Chemists show that nature could have used different protein building blocks

Feb 05, 2007
Beta-Bundles -- Ribbon Diagram Representations of a Beta-Peptide Bundle
Beta-Bundles: Ribbon diagram representations of a beta-peptide bundle illustrating packing between helices and within the hydrophobic (green) core. Credit: Schepartz/Yale

Chemists at Yale have done what Mother Nature chose not to — make a protein-like molecule out of non-natural building blocks, according to a report featured early online in the Journal of the American Chemical Society.

Nature uses alpha-amino acid building blocks to assemble the proteins that make life as we know it possible. Chemists at Yale now report evidence that nature could have used a different building block – beta-amino acids — and show that peptides assembled from beta-amino acids can fold into structures much like natural protein.

Beta-Bundles -- Ribbon Diagram Representations of a Beta-Peptide Bundle
Beta-Bundles: Ribbon diagram representations of a beta-peptide bundle illustrating packing between helices and within the hydrophobic (green) core. Credit: Schepartz/Yale

"The x-ray structure featured in the report shows a molecule that shares many of the structural characteristics of natural proteins," said principal author Alanna Schepartz, the Milton Harris '29 Ph.D. Professor of Chemistry at Yale and a Howard Hughes Medical Institute Professor. "Related studies show that the physical properties of the molecule are also remarkably similar to natural proteins. In other words, the beta-peptide assembly looks and acts a lot like a real protein."

The ability to mimic natural proteins makes beta-peptides powerful new tools for basic research and drug discovery. Like a taped recording, their greatest value may be in their difference from a live performance.

"Since beta-peptides are not processed in the cell like natural peptides or proteins, it may be possible in the future to design beta-peptides that perform better or in more locations than current protein drugs," said Schepartz. "They also may have unique properties as biomaterials."

Natural proteins are composed of linear chains of alpha-amino acids. Beta-peptides are composed of beta-amino acids, which have an extra carbon in their backbone. Like alpha-amino acids, beta-amino acids are generated under simulated pre-biotic conditions, are isolated from meteorites, and are byproducts of metabolism, but they are not genetically encoded like natural proteins, nor are they built into chains by cells.

Since the early 1990's, scientists have been able to assemble beta-peptides into isolated helices. Until now, however, creating a structure that mimics the larger size and complex folded architecture of a natural protein had been an elusive goal. Schepartz's team solved the dilemma by designing a molecule that could form a bundle using characteristics found in natural proteins — a greasy interior that repels water and a water-friendly exterior. This paper, which provides the first high-resolution picture of such a structure, shows a bundle of eight beta-peptides.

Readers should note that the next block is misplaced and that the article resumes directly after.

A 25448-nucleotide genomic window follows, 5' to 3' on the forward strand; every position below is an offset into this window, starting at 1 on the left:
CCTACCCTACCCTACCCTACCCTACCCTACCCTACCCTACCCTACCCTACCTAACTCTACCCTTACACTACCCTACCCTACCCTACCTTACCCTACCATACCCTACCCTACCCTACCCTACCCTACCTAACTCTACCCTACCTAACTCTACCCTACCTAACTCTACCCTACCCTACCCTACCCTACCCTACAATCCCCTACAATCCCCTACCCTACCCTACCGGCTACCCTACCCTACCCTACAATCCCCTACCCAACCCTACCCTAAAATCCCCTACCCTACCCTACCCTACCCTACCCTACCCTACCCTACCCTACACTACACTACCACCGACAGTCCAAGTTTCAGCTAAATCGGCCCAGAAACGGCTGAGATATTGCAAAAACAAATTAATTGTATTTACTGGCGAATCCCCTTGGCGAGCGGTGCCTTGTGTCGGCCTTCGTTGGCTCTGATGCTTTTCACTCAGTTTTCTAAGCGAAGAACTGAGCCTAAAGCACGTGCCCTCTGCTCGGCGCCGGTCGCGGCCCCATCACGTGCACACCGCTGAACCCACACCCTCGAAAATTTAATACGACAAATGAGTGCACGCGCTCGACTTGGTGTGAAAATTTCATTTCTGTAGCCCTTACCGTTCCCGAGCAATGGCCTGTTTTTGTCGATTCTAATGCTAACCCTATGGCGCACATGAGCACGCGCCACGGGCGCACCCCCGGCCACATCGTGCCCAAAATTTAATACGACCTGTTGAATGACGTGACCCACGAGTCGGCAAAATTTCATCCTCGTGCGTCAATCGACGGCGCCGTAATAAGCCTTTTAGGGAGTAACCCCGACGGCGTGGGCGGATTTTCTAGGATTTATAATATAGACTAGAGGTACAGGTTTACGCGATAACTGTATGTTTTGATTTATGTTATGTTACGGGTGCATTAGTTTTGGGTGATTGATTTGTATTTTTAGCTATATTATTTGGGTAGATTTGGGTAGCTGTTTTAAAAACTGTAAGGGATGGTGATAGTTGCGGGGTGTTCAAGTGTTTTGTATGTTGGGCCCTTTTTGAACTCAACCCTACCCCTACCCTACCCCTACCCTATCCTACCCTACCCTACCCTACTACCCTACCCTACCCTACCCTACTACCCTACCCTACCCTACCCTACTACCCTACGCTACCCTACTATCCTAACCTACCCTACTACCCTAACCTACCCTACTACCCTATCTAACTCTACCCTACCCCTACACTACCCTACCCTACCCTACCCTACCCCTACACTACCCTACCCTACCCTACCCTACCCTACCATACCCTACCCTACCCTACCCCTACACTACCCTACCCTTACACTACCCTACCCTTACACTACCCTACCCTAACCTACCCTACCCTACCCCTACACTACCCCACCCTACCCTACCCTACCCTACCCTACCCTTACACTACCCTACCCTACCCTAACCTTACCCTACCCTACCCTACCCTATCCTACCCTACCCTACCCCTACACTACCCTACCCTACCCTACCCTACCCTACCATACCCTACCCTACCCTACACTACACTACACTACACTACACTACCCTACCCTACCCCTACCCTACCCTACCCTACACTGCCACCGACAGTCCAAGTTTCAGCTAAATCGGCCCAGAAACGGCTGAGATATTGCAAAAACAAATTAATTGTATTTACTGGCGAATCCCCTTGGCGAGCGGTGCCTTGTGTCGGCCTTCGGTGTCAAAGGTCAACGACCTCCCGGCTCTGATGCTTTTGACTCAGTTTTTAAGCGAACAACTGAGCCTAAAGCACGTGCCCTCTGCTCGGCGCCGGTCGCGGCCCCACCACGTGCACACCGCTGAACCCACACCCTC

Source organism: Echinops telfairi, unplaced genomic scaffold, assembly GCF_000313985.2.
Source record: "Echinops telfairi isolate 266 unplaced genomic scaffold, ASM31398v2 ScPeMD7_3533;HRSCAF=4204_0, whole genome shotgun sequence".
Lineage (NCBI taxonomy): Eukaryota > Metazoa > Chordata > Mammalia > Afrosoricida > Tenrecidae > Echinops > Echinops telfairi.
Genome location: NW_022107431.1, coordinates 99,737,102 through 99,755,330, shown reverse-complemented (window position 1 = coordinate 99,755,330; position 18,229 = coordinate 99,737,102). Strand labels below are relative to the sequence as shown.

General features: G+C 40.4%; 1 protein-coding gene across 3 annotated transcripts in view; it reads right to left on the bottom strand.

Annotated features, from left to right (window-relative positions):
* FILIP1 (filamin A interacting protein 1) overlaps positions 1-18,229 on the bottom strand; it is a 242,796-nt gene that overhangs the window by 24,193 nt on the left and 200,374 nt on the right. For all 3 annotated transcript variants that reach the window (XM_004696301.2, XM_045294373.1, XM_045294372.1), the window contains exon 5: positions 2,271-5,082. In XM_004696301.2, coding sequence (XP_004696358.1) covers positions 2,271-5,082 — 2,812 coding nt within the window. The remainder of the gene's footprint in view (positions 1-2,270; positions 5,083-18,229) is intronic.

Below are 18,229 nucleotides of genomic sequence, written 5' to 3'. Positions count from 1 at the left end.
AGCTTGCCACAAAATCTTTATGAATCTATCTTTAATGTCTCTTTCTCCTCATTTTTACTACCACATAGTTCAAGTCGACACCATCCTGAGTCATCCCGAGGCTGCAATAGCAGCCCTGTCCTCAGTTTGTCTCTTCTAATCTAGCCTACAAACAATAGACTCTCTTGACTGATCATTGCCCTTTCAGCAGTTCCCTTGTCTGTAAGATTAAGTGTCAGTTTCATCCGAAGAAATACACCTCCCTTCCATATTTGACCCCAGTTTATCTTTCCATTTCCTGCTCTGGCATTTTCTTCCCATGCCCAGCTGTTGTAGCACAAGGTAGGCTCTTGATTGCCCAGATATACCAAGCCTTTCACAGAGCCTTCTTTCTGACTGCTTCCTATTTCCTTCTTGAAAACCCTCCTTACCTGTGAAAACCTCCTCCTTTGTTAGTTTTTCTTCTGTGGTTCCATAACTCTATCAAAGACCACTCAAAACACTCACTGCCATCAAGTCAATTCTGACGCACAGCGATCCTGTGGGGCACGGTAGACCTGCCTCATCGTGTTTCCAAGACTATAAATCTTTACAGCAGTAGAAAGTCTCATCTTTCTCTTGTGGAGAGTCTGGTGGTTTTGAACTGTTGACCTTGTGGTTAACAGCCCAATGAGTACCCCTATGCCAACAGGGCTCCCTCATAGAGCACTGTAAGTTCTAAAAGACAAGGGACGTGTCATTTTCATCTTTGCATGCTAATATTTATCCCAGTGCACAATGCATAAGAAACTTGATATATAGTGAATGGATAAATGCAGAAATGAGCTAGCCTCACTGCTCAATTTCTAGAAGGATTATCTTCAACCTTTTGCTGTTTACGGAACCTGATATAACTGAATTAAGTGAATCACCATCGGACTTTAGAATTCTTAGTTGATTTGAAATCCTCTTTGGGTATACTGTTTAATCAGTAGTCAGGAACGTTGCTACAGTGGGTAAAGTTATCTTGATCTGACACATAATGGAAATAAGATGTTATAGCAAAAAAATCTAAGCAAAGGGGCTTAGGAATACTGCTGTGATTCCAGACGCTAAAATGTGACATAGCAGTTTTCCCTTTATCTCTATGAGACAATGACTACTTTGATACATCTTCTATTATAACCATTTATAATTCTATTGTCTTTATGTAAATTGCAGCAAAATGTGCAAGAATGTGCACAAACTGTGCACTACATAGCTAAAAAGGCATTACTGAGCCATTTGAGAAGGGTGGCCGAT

"The structure we see is intriguing, as it suggests that natural proteins could have been composed of beta-amino acids, but were not chosen to do so," said Schepartz.

Citation: J. American Chemical Society, ASAP Article DOI:10.1021/ja068678n (January 19, 2007)

Source: Yale University

Explore further: New method allows for greater variation in band gap tunability

add to favorites email to friend print save as pdf

Related Stories

Fish catch break on world stage at global conference

Jan 27, 2015

Inland fishing - the powerful yet quieter sister to the large, salty marine aquaculture powerhouse - has gained what experts say is a much-needed visibility boost this as the first partnership between Michigan ...

Sonic booms in nerves and lipid membranes

Jan 20, 2015

(Phys.org)—Neurons might not be able to send signals as fast as electrons in wires or photons in fiber, but what if they can communicate using miniature sonic booms? That would be quite a revolutionary ...

Recommended for you

Pinholes are pitfalls for high performance solar cells

Jan 30, 2015

The most popular next-generation solar cells under development may have a problem – the top layer is full of tiny pinholes, researchers at the Okinawa Institute of Science and Technology Graduate University ...

Chemistry in a trillionth of a second

Jan 30, 2015

Chemists at the University of Bristol, in collaboration with colleagues at the Central Laser Facility at the Rutherford Appleton Laboratory (RAL) and Heriot-Watt University (HWU), can now follow chemical ...

User comments : 0

Please sign in to add a comment. Registration is free, and takes less than a minute. Read more

Click here to reset your password.
Sign in to get notified via email when new comments are made.